[Hpn] 80 percent of all New York City shelter beds are run by nonprofit social- service agencies social- service agencies

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Sun, 26 Nov 2000 09:18:09 -0600

"About 80 percent of all New York City shelter beds are run by
nonprofit social- service agencies that try to wrestle with some of
the causes of homelessness, like mental illness, unemployment and drug

"Unless you address those underlying conditions," Mr. Oesterreich
said, "you're not going to make a dent."


November 25, 2000
City Lines Up More Shelter for Homeless

New York -- Anticipating an unusually cold winter, the city's
Department of Homeless Services is adding hundreds of shelter beds to
be available on freezing nights to homeless single adults, Martin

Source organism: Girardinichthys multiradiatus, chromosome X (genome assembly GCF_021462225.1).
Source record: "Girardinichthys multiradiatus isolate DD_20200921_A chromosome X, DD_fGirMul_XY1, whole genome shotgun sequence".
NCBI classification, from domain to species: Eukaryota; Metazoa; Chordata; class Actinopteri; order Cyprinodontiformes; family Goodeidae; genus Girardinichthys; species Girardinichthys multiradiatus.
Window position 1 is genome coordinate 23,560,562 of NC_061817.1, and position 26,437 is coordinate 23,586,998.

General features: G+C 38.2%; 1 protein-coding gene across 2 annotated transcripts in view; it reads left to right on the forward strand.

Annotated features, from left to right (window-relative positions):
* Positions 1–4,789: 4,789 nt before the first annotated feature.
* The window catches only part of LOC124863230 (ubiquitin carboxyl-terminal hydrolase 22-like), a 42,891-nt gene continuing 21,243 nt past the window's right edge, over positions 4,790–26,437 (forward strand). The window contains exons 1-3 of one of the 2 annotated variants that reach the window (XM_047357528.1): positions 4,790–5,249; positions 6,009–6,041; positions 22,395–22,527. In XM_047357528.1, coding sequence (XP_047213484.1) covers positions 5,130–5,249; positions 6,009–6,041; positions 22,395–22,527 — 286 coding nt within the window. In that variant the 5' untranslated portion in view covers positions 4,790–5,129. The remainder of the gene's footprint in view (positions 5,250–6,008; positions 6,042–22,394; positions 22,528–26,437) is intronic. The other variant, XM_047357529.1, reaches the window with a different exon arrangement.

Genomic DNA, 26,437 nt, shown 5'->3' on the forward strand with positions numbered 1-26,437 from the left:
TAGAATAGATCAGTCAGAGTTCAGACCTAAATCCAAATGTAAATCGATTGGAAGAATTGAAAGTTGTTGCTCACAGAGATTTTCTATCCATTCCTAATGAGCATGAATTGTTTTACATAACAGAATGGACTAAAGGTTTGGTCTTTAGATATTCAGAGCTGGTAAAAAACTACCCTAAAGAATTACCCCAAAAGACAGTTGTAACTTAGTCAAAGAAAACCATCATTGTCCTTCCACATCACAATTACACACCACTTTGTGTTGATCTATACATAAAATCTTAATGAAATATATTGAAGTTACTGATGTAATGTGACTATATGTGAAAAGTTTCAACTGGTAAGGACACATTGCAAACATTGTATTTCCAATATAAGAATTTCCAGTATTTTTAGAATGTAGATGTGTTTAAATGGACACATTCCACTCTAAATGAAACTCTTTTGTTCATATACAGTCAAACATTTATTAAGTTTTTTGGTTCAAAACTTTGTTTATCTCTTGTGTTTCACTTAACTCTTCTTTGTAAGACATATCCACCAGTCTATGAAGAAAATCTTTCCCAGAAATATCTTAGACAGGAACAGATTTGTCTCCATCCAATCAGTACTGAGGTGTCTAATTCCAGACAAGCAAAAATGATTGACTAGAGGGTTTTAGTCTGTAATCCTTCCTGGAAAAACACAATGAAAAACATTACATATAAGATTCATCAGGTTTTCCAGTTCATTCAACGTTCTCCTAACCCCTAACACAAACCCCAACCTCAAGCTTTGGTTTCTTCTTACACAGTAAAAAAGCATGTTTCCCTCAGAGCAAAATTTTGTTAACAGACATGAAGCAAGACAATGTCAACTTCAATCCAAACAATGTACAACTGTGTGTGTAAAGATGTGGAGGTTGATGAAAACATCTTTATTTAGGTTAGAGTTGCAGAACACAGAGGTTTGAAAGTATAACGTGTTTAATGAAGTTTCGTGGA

Oesterreich, the commissioner of homeless services, said yesterday.

At the moment, the system has room to spare, Mr. Oesterreich said, but
beginning Dec. 4, in anticipation of the seasonal rise in demand for
shelter beds, the city is contracting with private, nonprofit agencies
to add 330 beds in Brooklyn to citywide reserves. The city is also
negotiating with churches and synagogues to make regularly available
the 500 beds they now provide on an intermittent basis.

"I'd rather be safe than sorry," Mr. Oesterreich said. "City Hall's
been very supportive of that."

Plans for the seasonal expansion of the shelter system contrast with
last year's court battle over the city's longstanding right to
shelter. A state court ruling in February stopped the Giuliani